Now I don't hunt at all, but still except and eat things that I'm given.. I am at a loss on this now. Lately my love of life and nature have pushed to the front and I would would prefer to see stuff running, jumping, walking, and flying.. than shot, gutted and ready for the table. I like how you are presenting all of this Willard and look forward to learning more from you and salty, and some of the folk that maybe do hunt. A very thought prevoking post..

Anonymous said...

Maybe age has something to do with it. Raised around farms and helping butcher animals is something I grew up with. I used to hunt and fish and killed animals that we ate for food. I never hunted or fished for "sport" as I don't believe in it. As I get older I have more respect for all life than I used to and I hope the idea of killing is forgotten.

DeeMom said...

When the kids were small we would take turns taking them OUT to hunt…Once many years later I had the option to shoot a big buck. The size matters not, but I aimed, I saw
I dinna shoot

I was Chided my many for not having the GUTS to shoot when in fact it was a call I chose to take, the area where I could have shot, was above the creek bank, and SOME ONE COULD have been there, I chose not to take that chance.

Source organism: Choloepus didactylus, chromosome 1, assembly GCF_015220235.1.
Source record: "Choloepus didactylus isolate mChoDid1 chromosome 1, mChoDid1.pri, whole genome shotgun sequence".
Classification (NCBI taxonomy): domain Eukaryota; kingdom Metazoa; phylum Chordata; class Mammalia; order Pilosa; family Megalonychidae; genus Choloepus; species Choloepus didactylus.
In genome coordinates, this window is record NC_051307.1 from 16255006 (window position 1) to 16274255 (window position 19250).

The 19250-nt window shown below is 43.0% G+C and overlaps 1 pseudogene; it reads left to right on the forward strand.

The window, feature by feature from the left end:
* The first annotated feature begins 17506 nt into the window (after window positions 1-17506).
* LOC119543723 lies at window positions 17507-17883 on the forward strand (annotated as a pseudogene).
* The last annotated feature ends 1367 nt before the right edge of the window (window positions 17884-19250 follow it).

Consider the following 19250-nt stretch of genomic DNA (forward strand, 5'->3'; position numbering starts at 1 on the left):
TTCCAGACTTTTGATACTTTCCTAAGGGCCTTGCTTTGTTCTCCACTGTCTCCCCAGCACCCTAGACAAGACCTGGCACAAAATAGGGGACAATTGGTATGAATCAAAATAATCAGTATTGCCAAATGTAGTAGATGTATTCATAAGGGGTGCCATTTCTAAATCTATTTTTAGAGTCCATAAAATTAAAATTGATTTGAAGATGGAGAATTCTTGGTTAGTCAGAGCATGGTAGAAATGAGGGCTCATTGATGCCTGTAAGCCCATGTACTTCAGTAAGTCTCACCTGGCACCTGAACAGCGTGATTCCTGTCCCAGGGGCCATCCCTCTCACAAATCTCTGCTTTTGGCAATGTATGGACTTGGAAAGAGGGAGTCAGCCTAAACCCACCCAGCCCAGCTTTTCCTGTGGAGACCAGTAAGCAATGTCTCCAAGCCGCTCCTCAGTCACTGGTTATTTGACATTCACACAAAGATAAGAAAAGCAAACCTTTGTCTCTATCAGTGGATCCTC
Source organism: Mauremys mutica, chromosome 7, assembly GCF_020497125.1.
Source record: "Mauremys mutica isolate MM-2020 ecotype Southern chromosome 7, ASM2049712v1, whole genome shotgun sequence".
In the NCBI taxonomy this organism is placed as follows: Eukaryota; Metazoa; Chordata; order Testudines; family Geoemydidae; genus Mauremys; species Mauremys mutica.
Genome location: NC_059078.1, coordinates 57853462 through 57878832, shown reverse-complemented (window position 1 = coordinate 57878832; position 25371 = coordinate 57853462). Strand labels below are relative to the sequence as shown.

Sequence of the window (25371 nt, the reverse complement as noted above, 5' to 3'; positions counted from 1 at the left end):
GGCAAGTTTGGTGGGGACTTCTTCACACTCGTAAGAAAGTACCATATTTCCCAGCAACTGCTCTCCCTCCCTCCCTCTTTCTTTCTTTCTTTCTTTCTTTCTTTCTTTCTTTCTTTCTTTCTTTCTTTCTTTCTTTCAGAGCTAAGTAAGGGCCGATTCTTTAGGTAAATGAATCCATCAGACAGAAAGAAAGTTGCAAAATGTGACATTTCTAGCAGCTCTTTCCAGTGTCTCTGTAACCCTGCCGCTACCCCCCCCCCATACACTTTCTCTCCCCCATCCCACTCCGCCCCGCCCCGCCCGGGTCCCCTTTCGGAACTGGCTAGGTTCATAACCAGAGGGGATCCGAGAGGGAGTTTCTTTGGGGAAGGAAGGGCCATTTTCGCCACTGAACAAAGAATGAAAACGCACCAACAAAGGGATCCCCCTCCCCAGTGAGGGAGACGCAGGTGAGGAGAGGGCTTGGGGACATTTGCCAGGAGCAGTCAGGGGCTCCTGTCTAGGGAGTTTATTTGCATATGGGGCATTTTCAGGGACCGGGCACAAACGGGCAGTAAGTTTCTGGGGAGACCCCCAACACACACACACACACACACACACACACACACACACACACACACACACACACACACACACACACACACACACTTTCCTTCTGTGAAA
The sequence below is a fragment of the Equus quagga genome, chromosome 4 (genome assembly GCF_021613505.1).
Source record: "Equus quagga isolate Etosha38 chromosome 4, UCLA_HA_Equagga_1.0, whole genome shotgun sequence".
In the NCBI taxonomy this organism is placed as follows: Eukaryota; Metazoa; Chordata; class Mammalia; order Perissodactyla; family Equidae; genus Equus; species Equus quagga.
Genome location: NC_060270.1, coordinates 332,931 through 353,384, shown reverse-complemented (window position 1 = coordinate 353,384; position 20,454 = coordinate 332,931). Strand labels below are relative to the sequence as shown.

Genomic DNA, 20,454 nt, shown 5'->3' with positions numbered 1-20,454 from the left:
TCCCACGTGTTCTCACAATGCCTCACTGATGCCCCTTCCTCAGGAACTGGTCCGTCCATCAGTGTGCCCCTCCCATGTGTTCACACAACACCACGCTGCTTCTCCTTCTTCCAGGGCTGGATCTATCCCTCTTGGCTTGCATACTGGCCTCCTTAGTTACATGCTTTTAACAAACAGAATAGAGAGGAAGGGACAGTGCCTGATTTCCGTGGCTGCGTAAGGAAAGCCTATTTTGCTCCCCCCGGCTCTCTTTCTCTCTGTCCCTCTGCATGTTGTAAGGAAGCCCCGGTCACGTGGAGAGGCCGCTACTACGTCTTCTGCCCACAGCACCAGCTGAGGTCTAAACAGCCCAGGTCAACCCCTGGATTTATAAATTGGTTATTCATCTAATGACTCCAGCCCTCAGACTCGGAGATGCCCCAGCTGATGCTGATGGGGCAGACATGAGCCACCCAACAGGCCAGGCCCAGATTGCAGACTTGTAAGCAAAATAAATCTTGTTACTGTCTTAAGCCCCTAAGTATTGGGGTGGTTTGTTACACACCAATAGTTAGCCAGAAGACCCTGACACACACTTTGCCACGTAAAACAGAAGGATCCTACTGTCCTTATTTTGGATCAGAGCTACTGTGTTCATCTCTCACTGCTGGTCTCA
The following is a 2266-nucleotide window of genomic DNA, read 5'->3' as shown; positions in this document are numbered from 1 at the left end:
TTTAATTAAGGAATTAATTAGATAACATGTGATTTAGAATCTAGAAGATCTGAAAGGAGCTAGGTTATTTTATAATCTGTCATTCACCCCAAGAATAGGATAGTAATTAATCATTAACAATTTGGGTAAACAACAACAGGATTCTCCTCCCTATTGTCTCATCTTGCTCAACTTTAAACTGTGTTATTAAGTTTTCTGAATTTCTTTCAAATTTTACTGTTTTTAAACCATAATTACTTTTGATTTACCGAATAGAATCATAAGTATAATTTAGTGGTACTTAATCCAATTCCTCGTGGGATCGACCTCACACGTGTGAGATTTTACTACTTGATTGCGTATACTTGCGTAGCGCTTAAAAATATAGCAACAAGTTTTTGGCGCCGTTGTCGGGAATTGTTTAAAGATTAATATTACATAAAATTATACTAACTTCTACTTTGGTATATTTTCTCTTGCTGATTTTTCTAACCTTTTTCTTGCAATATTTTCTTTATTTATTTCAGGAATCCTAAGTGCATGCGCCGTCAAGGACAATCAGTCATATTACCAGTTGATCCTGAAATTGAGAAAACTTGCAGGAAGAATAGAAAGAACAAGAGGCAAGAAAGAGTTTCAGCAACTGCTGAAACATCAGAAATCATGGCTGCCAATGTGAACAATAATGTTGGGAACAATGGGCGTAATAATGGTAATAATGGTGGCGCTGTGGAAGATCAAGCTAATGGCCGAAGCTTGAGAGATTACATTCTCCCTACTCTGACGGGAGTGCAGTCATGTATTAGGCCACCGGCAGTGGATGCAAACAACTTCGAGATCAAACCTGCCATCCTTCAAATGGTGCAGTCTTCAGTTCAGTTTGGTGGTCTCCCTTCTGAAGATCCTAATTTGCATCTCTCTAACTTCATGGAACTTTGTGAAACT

A friend had his jaw shot out by accident, his sons gun fired accidentally…I saw Neil recover from many surgeries,

Bottom line it was MY CALL as the hunter… WE did not really need the meat to the expanse of an injured life. Now I shoot with the camera, and have for many years, I like it this way…WORKS for ME.

SIDES I can AND HAVE outshoot the men in this family. My Daddy taught me well!

Coy Hill said...

I do believe that many of us begin feeling differently about hunting as the years go by and we become closer and closer to our own inevitable demise. Although I do continue to hunt & fish for the table I find I that my interest particularly in hunting dwindles as the years go by. If it were not for providing venison for the table I don’t expect I would ever again shoot a deer.

Of course photography provides an outdoorsman with the same hunting experience and the click of the shutter becomes more satisfying than the roar of the gun. So Willard to say either of us has given up hunting would be untrue, only the “weapon” has changed.

Willard said...

That is a fact. I turned from a passionate gun hunter into a passionate photographer, but I am still pursuing much the same type of animal and other species besides, but with increasing age I find that I try to find an easier way to photograph the animals instead of putting myself through a lot of physical punishment. I did however do a lot of walking to photography elk this year, but my whitetail photography has been more sedentary as you well know.

lv2scpbk said...

That looks like some happy campers.

Gretchen said...

I don't have a problem with hunting if it's to feed your family. I don't like hunters who only go out for the trophy. Hanging a head on your wall seems rather morbid to me.